THE BIG IDEA: High-intensity intervals force your body to adjust quickly.
WHY: Your body adapts when it's pushed to the limit. Redlining for short periods lets you reap the benefits of high output while allowing you to recover between efforts. Researchers at Ontario's McMaster University have shown that two weeks of high-intensity training produces the same performance benefits as two weeks of endurance training, but in 75 percent less time. "The key is progressive overload, which means adding work in amounts incrementally more than your body is used to," says Derick Williamson, a sports scientist at Durata Training. "Intervals use high intensity to get the most overload in the least amount of time."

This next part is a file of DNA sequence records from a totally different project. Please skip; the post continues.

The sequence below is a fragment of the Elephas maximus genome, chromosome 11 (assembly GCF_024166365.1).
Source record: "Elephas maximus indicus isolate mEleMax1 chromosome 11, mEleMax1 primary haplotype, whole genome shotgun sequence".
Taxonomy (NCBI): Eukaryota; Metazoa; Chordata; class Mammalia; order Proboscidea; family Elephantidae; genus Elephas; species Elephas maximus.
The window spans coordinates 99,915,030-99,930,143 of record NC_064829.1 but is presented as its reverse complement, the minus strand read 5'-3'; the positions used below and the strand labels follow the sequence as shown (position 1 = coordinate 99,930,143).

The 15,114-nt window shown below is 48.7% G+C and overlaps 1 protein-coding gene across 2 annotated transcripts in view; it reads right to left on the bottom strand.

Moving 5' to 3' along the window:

DO IT: Once a week, perform short intervals (three to five minutes) at 100 percent effort to boost your VO2 max, the peak quantity of oxygen your body can take in and utilize. After at least one recovery day, do a workout composed of longer intervals (eight minutes or more) at 70 percent effort to increase your lactate threshold—the level of output your body can sustain over time.